Restraints of Trade (Update)

Logo_McLarensOver the past 12 months the Labour court has seen a vast increase in restraint of trade cases as opposed to the High court where these matters would normally be dealt with. The Basic Conditions of Employment Act (The BCEA) gives the Labour court concurrent jurisdiction with the civil courts to hear and determine any matter concerning a contract of employment, irrespective of whether any basic condition of employment constitutes a term of that contract (Section 77(3) of the BCEA). Even though the Labour court is in itself a more equity driven court, the principles of restraints of trade have not changed, and restraints must always be seen as serious and should not be considered unenforceable.

  1. What is a restraint of trade?

A restraint of trade is an agreement between an employer and employee which sets out that if the employee leaves the employer, the employee will not become employed or associated with a competitor of the employer within a specified area and for a specified time. The restraint of trade will commence at the date of termination of the employee’s employment with the employer or on a date agreed between the parties.

  1. How does one determine if a restraint of trade is enforceable or not?

A party seeking to enforce a restraint of trade will have to prove the existence of the restraint of trade agreement and also show that it has been breached – ie. that the employee signed a restraint of trade and has since left the employers employ and has become employed or associated with a competitor. A restraint of trade will only be enforceable if the employer can show that it has a ‘protectable interest’ which is legally recognised and deserving of protection. This would be two fold – 1. that the employee in question was privy to confidential information whilst employed which could be used by a competitor to gain an unfair advantage in the marketplace, and/or 2. That the employee in question developed relationships with customers, potential customers, suppliers, and other related parties that go to make up what is known as a trade connection of a business, which could be used to gain an unfair advantage in the marketplace. The employer must then show that the employee has or will use the confidential information or trade connections since leaving the employer to gain an unfair advantage and has therefore breached his/her restraint of trade undertakings and should be restrained.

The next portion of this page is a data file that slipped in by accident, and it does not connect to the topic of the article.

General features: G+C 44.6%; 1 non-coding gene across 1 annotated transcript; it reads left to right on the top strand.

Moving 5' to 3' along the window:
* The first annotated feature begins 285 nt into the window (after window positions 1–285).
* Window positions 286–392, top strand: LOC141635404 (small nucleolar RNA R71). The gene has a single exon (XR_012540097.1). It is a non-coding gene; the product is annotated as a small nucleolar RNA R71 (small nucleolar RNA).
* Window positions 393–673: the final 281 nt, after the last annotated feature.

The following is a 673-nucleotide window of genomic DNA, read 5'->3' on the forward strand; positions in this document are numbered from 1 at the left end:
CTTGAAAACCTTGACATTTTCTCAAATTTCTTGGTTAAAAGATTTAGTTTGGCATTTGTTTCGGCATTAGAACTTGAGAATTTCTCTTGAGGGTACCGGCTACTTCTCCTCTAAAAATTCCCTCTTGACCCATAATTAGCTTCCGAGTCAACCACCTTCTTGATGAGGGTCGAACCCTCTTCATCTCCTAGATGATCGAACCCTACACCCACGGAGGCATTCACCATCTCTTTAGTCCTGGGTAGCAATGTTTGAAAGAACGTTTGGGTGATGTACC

1. How long and how wide are restraints of trade?

Restraints of trade will only be enforced for a period of time which the court deems reasonable and will only be enforced in areas which need to be protected. An example would be a restraint of trade which is enforced in the whole of the republic of South Africa for a period of one year because the employee in question operated as a sales manager and serviced clients throughout South Africa. In this case the party enforcing the restraint would argue that to mend or maintain its relationships with these clients would take up to 12 months and therefore a 12 months restraint is reasonable. Another example would be a restraint of trade which is enforced only in the province of Gauteng or Johannesburg for a period of 6 months as the former employee only operated in Gauteng and had limited dealings with customers. Another example would be a restraint which is not enforced at all by the court despite being in existence due to the fact that the former employee was not privy to any confidential information and did not have any trade connections.

  1. Conclusion

Every situation is different and whether or not a restraint of trade is enforced entirely, whether the restraint of trade is reduced, or whether the restraint of trade is not enforced at all, is all dependant on the circumstances of each matter. Parties are advised to seek proper legal advice whenever an issue regarding a restraint of trade arises.

Warren Sundstrom

Posted in Labour Law permalink

About Ian Mc Laren

Ian McLaren BA LLB (WITS) General Educated St Johns College, Houghton. BA LLB University of the Witwatersrand 1984 Founded McLarens September 1986. Right of Appearance High Court, October 1996. Expertise Litigation, Labour Law, Commercial Law, Family Law, Pension and Provident Funds, Customs and Excise, Wills, Deceased Estates, Trusts, Commercial Agreements, Reviewing and Drafting Government Legislation, Information Technology. Committees/ Trusts Law Society of South Africa Information Technology Committee. Trustee Verney College Educational Trust Other Transvaal Provincial colours for Practical Shooting. Third degree Black Belt JKS Karate. Photographer and motor cyclist Lectured for Continuing Legal Education on Information Technology issues.

Comments are closed.